Wreckage from fatal Lake Hartwell plane crash stuck 100ft underwater

Cleveland said it did not expect the plane to be recovered until Tuesday at the earliest due to the unusually complex operation required to remove the wreckage from the crash site in deep water. Georgia State Patrol divers attempted to assist the Hart County Dive Team, but the state agency’s own policies prevent divers from descending below 100 feet, Cleveland said.

The FAA initially described the plane as a single-engine aircraft, but Cleveland said Monday the Beechcraft B55 is “larger than people think.” The B55 is a twin-engine plane that seats six people, he said.

ExplorePlane crashes into Lake Hartwell near Georgia-South Carolina border

Divers working in conditions of complete darkness could not open the plane’s doors and were not allowed to “modify” the plane, Cleveland said. National Transportation Safety Board officials want to preserve the plane’s condition for the sake of their investigation, he said. Besides the NTSB and local authorities, an insurance company is investigating, he added.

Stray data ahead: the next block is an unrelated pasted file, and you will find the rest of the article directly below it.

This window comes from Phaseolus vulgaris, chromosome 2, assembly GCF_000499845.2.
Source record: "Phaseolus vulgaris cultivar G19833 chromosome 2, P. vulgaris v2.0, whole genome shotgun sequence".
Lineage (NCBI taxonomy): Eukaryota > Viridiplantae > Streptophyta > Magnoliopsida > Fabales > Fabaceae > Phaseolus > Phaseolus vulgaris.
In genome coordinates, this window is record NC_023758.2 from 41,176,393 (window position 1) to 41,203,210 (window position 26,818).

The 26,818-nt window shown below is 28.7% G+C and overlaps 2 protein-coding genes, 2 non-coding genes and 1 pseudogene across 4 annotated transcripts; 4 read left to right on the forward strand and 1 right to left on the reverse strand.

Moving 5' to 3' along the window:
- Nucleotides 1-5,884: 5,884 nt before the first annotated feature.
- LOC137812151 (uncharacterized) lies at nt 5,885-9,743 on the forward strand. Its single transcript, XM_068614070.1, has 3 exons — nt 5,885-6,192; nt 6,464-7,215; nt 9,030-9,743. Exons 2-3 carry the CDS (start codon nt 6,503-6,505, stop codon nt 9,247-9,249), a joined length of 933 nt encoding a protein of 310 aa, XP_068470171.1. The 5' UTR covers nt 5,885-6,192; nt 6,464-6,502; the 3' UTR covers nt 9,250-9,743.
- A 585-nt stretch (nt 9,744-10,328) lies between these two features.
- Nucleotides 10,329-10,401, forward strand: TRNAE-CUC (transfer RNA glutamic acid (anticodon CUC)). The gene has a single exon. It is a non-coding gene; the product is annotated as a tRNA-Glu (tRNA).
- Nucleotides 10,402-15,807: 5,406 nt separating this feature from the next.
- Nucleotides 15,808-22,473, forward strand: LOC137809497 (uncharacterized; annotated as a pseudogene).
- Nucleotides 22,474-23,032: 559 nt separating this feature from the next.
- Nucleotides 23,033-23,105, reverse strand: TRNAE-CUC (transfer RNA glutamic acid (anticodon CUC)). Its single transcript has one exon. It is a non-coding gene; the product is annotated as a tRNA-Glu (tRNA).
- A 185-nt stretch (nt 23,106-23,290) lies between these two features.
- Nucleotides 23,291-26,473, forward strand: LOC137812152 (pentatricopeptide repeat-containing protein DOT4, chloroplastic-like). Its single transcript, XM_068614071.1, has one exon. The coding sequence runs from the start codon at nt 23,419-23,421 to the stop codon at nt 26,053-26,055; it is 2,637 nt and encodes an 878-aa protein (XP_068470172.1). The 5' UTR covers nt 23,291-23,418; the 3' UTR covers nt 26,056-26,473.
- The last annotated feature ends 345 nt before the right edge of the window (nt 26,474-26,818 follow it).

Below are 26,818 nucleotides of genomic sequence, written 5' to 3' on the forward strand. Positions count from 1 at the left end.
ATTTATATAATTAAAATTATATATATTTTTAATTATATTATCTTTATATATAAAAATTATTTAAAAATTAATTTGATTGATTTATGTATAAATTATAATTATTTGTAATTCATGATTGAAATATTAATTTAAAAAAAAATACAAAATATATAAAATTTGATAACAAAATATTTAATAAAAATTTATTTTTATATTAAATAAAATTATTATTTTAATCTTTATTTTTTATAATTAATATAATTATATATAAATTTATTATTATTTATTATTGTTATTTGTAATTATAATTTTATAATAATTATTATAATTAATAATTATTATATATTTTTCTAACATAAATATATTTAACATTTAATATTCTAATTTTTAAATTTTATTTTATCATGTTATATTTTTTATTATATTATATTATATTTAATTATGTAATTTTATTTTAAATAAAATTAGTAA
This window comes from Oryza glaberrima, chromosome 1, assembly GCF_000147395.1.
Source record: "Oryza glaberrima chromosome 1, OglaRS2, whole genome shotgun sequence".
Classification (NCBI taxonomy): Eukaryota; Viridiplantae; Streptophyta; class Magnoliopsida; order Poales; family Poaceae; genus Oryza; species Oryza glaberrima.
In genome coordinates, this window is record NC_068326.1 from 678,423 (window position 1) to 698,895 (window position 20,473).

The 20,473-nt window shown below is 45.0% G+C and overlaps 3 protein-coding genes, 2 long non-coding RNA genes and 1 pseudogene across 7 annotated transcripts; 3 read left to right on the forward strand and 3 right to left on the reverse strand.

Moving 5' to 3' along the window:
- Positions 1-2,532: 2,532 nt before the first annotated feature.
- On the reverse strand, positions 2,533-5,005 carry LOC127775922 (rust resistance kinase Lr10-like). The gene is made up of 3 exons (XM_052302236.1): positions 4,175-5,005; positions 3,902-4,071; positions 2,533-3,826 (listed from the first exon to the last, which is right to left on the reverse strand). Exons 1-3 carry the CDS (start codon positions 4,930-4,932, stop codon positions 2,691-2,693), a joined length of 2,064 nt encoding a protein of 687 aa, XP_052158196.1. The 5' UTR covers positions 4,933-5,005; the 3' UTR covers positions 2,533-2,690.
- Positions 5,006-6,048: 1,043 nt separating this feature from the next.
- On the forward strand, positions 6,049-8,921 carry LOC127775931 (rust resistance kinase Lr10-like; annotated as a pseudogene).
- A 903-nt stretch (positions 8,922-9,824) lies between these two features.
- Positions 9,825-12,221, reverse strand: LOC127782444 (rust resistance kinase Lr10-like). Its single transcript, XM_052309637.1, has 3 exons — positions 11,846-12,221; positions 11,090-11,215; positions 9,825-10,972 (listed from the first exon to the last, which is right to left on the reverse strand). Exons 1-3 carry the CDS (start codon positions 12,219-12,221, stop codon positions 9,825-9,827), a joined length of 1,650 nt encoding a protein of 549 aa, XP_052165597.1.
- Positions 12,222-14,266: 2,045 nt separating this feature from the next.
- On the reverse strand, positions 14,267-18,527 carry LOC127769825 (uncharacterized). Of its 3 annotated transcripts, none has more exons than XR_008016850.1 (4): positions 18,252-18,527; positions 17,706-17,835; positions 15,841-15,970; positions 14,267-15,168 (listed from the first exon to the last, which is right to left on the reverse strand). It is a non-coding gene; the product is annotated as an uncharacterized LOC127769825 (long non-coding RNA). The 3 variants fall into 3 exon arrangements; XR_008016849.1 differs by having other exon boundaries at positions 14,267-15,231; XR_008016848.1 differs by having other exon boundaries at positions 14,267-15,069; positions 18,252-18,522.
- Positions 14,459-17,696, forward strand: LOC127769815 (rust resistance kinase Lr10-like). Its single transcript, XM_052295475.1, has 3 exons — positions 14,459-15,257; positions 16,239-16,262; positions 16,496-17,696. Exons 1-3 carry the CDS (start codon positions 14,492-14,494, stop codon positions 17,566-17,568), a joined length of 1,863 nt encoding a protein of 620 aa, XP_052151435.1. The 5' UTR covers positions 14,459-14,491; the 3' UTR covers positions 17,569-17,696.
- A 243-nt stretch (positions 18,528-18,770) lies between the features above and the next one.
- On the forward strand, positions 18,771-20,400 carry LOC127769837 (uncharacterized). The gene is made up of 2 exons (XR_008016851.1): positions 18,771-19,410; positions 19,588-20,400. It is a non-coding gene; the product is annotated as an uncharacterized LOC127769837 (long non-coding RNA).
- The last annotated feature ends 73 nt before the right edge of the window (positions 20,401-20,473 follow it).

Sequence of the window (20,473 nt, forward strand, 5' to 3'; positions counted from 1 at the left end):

The sheriff said the NTSB had approved lifting the plane and county officials were working to find a salvage company that could lift the wreckage from the bottom of the lake without compromising the investigation. Salvage contractors would likely use a cable or floats to lift the plane, Cleveland said. Recovery divers will be forced to deal with the extreme depth of the wreckage as well as trees on the lake bottom that entangle the aircraft.

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